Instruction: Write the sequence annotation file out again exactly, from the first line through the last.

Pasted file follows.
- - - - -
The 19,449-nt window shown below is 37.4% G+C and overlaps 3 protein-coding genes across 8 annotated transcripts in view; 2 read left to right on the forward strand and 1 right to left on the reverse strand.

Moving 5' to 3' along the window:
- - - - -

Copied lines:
The 19,449-nt window shown below is 37.4% G+C and overlaps 3 protein-coding genes across 8 annotated transcripts in view; 2 read left to right on the forward strand and 1 right to left on the reverse strand.

Moving 5' to 3' along the window: